In a previous article, using Big Data and Data Mining, the staff of The Current Politics tried to predict the outcomes of the Dutch general election that took place on March 15, 2017. The voters selected the 150 Dutch representatives in the lower — and law-making — chamber of the Dutch parliament. In another article, our staff used psychology to predict the coming French presidential election in April and May 2017.
The Big Data and Data Mining concepts are related and simply refer to the large-scale computer processing of the extensive and detailed amount of data. In our case, the data was a number of searches used in the Google search engine. Our analysis pivoted on the assumption that voters would most probably search for things they like; especially in the election times when people would search for promising election platforms.
So, who are the biggest winners?
To begin with, the Netherlands has a proportional representation voting system, which means that every vote counts, and also means that any party who pass the threshold of 0.67% of the total vote will be represented in the parliament. This would significantly increase the number of parties within the house walls. It would also increase the probability of the appearance of far-right parties compared to first-past-the-post system. The following chart represents the seat allocations:
On the other hand, the predicted results using the Big Data were:
In the above predictive charts, the interest in the CDA party was showing the maximum potential. The VVD was a little ahead of PVV. Meanwhile, PvdA party was roughly the same level of interest as the GroenLinks and D66, while SP party had the minimum interest and does not appear on the chart.
The predictions showed — with exception to CDA party — it was a very tight race, and that was a good point and agreed with the polls at that time. The reasons for the discrepancies are mainly two, which should be taken into future consideration: any pre-election crisis and the abbreviations.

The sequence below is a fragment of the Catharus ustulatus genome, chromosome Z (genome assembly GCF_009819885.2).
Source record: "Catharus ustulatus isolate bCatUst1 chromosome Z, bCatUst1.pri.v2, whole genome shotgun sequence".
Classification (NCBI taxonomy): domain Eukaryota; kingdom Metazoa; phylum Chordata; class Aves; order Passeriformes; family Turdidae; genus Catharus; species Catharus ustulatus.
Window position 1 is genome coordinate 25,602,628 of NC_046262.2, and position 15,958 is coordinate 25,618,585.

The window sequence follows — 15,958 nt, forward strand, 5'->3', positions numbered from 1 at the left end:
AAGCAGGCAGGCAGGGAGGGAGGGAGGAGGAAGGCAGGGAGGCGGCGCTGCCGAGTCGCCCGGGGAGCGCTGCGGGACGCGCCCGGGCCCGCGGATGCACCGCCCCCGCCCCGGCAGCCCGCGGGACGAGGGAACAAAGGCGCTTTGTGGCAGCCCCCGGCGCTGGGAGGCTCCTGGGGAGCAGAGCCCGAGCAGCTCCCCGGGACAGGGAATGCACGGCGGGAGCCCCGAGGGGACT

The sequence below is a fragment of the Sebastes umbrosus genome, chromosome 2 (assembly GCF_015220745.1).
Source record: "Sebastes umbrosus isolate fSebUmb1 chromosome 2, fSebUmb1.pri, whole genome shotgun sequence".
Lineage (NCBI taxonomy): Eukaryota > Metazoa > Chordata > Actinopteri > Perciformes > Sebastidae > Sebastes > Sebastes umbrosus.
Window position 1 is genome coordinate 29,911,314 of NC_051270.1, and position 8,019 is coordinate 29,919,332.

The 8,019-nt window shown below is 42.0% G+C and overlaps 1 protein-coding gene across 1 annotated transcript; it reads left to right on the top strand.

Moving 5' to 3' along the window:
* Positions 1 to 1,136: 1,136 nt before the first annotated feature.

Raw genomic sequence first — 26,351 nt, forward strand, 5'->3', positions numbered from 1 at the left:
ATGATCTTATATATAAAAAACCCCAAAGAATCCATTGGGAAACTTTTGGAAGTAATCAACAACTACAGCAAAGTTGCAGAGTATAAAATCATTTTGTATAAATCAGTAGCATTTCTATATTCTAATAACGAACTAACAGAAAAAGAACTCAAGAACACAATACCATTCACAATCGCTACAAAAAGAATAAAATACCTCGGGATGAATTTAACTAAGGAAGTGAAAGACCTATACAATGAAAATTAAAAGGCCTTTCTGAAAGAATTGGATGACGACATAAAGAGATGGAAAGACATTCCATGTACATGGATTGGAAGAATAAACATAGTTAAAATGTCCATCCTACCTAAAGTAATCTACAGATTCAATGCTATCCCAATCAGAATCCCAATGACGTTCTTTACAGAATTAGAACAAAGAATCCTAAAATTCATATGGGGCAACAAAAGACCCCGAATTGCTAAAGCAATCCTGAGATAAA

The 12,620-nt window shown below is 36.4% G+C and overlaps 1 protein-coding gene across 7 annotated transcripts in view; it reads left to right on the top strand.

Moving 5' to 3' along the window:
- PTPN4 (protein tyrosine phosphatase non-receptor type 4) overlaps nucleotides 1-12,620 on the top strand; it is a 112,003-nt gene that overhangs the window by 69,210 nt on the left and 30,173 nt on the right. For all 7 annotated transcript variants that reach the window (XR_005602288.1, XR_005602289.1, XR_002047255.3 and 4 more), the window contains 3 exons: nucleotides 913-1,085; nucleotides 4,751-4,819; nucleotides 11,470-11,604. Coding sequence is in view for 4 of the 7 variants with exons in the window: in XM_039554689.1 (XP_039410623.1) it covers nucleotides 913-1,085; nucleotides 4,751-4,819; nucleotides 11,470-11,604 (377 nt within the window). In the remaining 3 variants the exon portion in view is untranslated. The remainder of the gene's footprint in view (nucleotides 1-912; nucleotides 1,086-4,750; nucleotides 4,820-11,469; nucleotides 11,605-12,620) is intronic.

Any pre-election crisis
March 9-11, a Netherlands — Turkish crisis appeared on the surface of the Dutch election. Turkey wanted to mobilize its citizens within the Netherlands to approve a Turkish constitutional amendment that would grant Mr. Erdogan sweeping presidential powers. The Dutch authorities with Mr. Rutte’s leadership refused any rallies and expelled a Turkish minister and prevented another from landing in the Netherlands. That quick and responsive nationalist action may have pushed many undecided voters — up to 40 % — to make up their minds and vote for the VVD — Mr. Rutte’s party.
VVD, PVV, PvdA, D66 as abbreviations have very concrete political meaning in the Dutch political system, this is not the case for CDA, SP, and GL. In future analyses, proper exclusions should be applied and the most famous abbreviations used within those future cases should be thoroughly looked into and properly grouped and analyzed.
To give another contemporaneous example about the prediction powers of Big Data, the following charts show clearly the edge held by Ms. Hillary Clinton against Mr. Bernie Sanders during the democratic nomination at the primaries’ stages. Another prediction was the obvious edge — that went undetected by most U.S. opinion polls — by Mr. Donald Trump over Ms. Clinton during the U.S. presidential election.
The opportunities and potentials for using the Big Data and the Artificial Intelligence to unlock and foresee the political and the economically intertwined uncertainties are limitless and encouraging.